But EW has 10 exclusive color photos from the making of Some Like it Hot to give fans of the classic a glimpse of what might have been.
The film’s iconic closing line “Nobody’s perfect” is ranked 78th on The Hollywood Reporter list of Hollywood’s 100 Favorite Movie Lines , but it was never supposed to be in the final cut. Diamond and Wilder put it in the script as a “placeholder” until they could come up with something better, but they never did.
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Tony Curtis apparently dug his saxophone so much he hauled it out for two movies. Curtis is far more widely renowned for his other prominent horn-blowing role, even though he does much of his sax playing in drag.
Hotel del Coronado
Marilyn Monroe wanted the movie to be shot in color (her contract stipulated that all her films were to be in color), but Billy Wilder convinced her to let it be shot in black and white when costume tests revealed that the makeup that Tony Curtis and Jack Lemmon wore gave their faces a green tinge.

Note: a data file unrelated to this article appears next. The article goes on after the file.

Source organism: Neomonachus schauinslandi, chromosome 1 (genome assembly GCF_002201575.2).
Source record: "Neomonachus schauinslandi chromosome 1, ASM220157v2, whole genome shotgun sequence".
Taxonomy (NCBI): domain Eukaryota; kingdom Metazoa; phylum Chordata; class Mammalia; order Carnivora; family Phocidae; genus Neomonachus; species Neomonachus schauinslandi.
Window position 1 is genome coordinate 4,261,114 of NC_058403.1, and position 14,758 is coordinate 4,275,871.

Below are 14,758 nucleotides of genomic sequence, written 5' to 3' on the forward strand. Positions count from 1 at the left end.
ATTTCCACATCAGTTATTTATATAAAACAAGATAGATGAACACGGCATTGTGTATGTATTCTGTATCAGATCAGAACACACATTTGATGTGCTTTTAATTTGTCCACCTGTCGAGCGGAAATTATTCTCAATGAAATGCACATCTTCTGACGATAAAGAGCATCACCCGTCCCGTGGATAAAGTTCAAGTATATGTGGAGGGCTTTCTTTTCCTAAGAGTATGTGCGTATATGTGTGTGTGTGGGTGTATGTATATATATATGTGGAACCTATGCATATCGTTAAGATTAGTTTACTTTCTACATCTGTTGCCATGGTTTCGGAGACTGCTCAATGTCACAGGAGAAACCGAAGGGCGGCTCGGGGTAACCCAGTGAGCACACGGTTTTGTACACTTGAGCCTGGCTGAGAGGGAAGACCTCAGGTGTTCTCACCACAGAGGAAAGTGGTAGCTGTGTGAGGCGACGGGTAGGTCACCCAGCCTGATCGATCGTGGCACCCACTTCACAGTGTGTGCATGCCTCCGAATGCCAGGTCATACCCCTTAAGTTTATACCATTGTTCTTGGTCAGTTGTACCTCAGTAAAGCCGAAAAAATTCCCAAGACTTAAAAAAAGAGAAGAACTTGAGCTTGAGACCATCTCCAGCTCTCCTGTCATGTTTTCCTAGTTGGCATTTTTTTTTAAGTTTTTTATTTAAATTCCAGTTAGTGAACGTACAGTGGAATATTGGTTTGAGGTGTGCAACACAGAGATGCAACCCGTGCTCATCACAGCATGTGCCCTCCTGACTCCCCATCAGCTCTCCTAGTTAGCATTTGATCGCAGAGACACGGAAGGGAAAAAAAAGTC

Marilyn did all her own singing – every single word. There was never any question about ‘dubbing’ her voice. She wouldn’t have allowed it since it was unnecessary, and to her , it would have been a cop out. Another example of how hard she worked was when we were making Gentlemen Prefer Blondes.
Some Like It Hot is so entrenched in its theme, the theme of reversal, that the movie itself keeps changing its costume, beginning—or so it seems—as a gangster picture before changing into a musical, then a comedy, then a romance.
by Wilt Chamberlain
Comedy Music Romance
After witnessing a Mafia murder, slick saxophone player Joe (Tony Curtis) and his long-suffering buddy, Jerry (Jack Lemmon), improvise a quick plan to escape from Chicago with their lives. Disguising themselves as women, they join an all-female jazz band and hop a train bound for sunny Florida. While Joe pretends to be a millionaire to win the band’s sexy singer, Sugar (Marilyn Monroe), Jerry finds himself pursued by a real millionaire (Joe E. Brown) as things heat up and the mobsters close in.